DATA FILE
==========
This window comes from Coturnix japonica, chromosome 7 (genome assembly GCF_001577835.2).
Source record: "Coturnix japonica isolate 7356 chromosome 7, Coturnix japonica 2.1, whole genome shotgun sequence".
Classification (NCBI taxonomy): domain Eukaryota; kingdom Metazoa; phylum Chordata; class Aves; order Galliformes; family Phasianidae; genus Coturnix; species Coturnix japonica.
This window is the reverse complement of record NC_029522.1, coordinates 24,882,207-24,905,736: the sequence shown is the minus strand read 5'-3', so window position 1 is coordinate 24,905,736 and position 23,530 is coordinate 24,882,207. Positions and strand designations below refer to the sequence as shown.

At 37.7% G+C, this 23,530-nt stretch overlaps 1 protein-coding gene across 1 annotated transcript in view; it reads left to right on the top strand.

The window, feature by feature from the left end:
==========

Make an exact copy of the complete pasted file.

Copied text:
This window comes from Coturnix japonica, chromosome 7 (genome assembly GCF_001577835.2).
Source record: "Coturnix japonica isolate 7356 chromosome 7, Coturnix japonica 2.1, whole genome shotgun sequence".
Classification (NCBI taxonomy): domain Eukaryota; kingdom Metazoa; phylum Chordata; class Aves; order Galliformes; family Phasianidae; genus Coturnix; species Coturnix japonica.
This window is the reverse complement of record NC_029522.1, coordinates 24,882,207-24,905,736: the sequence shown is the minus strand read 5'-3', so window position 1 is coordinate 24,905,736 and position 23,530 is coordinate 24,882,207. Positions and strand designations below refer to the sequence as shown.

At 37.7% G+C, this 23,530-nt stretch overlaps 1 protein-coding gene across 1 annotated transcript in view; it reads left to right on the top strand.

The window, feature by feature from the left end: